The bass of West and East African boomed throughout the MultiCultural Center Friday, April 17 as UCSB’s black community flooded into the building to celebrate African culture. At the sixth annual African Culture Show, presented by the Pan-African Student Union (PASU), the audience consisted of UCSB students, professors, teaching assistants and 70 visiting high school students of Black Student Union’s outreach program. Nigerian hits won the crowd over as they waited for the event to begin.
Dressed to impress, PASU chair members kicked off the night by introducing themselves and their African country of origin. Comedian Kanmi Fakeye, the host for the night, worked the crowd as he demanded noise from people of Ethiopian, Nigerian, Ghanaian and African-American descent. Fakeye introduced Dr. Akudinobi, who graced the stage in traditional Nigerian garb. Dr. Akudinobi discussed the importance of knowing and embracing origins, stressing the importance and relation of origins to the African diaspora. He earned nods from the crowd as he explained how a lack of cultural appreciation can lead you into being “made over” by outsiders. Akudinobi concluded the motivational talk with a brief documentary.
Before the dancing began, Fakeye piggybacked off of Dr. Akudinobi’s presentation and told jokes about audience experiences and his own embarrassing moments upon arrival to America.
“I’m looking forward to the dancing and the food. I want to try all the different African food,” PASU member Ahadit Tilaye said. “I’ve never seen West African dancing because I am East African, so I am excited.”
In no way did UC Irvine’s dance team disappoint Tilaye and the rest of the crowd. The audience shouted, jumped and clapped at the sight of the dancers. The four-lady squad murdered the stage with their barefoot routine. Completely in sync, their hands curled in the air, their hips rocked in every direction and their hair whipped all over the stage.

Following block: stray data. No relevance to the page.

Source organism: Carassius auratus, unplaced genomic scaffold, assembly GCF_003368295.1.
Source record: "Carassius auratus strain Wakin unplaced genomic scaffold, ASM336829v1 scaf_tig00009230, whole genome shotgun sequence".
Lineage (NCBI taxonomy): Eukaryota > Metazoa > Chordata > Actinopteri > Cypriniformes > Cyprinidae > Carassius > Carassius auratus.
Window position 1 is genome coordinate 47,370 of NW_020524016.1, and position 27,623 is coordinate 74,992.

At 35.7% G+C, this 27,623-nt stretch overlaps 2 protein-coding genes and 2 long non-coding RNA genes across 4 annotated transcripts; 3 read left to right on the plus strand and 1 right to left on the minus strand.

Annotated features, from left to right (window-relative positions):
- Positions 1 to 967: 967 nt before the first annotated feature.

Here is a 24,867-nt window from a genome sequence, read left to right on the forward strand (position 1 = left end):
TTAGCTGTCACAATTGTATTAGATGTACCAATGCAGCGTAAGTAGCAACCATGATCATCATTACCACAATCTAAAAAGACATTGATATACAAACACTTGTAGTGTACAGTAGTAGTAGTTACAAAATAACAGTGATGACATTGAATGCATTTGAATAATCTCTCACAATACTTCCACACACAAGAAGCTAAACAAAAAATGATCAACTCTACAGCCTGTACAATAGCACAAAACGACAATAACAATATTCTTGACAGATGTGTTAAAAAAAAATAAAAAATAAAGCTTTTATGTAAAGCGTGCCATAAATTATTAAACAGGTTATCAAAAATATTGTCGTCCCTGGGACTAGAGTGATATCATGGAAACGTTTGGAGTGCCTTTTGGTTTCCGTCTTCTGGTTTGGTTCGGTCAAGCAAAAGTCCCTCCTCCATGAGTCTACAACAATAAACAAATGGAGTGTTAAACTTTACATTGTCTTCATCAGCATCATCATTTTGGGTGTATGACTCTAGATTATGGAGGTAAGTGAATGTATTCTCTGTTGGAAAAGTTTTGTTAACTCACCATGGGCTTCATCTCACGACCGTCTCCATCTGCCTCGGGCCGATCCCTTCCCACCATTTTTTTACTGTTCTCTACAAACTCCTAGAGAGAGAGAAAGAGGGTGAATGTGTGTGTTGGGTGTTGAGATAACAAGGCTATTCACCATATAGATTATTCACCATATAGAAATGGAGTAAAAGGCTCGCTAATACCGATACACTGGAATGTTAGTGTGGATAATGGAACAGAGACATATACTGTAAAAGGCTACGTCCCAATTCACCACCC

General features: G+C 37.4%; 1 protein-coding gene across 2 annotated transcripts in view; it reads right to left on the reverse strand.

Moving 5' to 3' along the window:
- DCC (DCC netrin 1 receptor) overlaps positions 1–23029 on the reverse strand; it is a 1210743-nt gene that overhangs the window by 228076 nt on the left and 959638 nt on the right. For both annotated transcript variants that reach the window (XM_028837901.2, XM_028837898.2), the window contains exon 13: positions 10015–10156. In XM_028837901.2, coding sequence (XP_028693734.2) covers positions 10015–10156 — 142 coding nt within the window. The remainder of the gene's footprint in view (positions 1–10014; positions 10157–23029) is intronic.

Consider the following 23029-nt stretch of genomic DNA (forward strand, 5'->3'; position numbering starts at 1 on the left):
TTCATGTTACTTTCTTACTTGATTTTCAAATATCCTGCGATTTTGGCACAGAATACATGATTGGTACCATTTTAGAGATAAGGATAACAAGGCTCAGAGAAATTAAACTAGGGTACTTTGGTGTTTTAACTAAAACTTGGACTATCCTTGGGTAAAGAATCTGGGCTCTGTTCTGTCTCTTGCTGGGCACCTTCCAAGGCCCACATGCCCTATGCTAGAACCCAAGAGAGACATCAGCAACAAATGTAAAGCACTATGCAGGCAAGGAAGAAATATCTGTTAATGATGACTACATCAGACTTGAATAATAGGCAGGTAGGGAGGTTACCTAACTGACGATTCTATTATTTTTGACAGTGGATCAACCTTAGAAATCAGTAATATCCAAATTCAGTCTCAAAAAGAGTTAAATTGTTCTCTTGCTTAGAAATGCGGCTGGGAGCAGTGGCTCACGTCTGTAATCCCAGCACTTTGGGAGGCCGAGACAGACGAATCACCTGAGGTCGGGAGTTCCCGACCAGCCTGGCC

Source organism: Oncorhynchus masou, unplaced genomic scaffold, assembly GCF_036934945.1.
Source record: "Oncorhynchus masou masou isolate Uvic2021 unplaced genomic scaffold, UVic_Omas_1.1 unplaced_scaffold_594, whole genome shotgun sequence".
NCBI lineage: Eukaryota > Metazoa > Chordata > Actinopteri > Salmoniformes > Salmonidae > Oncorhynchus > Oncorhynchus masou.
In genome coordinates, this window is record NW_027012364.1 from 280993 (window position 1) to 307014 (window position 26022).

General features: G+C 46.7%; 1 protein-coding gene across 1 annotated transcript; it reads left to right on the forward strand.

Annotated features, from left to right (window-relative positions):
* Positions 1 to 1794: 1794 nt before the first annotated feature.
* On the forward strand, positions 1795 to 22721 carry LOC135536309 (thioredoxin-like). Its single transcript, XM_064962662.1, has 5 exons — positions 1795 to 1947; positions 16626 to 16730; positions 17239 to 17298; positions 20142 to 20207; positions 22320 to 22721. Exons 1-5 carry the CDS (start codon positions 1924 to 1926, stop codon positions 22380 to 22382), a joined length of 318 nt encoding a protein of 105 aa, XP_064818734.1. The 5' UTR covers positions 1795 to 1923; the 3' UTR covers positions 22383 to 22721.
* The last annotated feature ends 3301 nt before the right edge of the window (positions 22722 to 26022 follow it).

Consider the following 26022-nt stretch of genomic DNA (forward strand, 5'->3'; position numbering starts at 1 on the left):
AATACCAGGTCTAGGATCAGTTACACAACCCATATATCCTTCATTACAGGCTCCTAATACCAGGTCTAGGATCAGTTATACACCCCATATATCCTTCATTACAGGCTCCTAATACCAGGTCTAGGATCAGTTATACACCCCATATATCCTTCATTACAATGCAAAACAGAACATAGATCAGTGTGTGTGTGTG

UCLA’s dancers hopped onstage next. Refusing anything less than the excitement received by UC Irvine, UCLA’s three-lady team stomped all over the stage with ferocity. Wearing bright red shirts and straw skirts, the dancers incorporated modern American hip-hop moves, like the whip, with traditional African dances and music. Such combinations created admiring yells from the audience.
“UCLA was turnt, they hit that whip,” first-year Sean White.
Demonstrating unity and kindness, UCLA’s dancers encouraged UC Irvine’s team to return to the stage. A dance competition ensued. UCLA’s leading lady kicked off the battle with a bang as she jumped in the air and landed in the splits before strutting off the stage, generating a dramatic effect that the audience loved. As the two crews continued to dance it out, nobody was able to recreate the energy and commotion that started the competition. The talent and flexibility of UCLA’s lead dancer was too good.
Inspired by the two dance teams, Fakeye and the crowd engaged in their own dance competition. The male participants were hesitant to demonstrate their skills, however, the female contestants put forth their best effort with fancy footwork and hip-winding. Some of the ladies caused gasping and bulging eyes from the audience.
Even the high school students of BSU’s outreach program blessed the stage with their dancing. As the night came to an eventful end, the rowdy and pleased audience shuffled out of the MCC to nibble on the African food provided by PASU. The cultural pride and appreciation that Dr. Akudinobi encouraged early in the night was showing itself in every individual by the end of the night.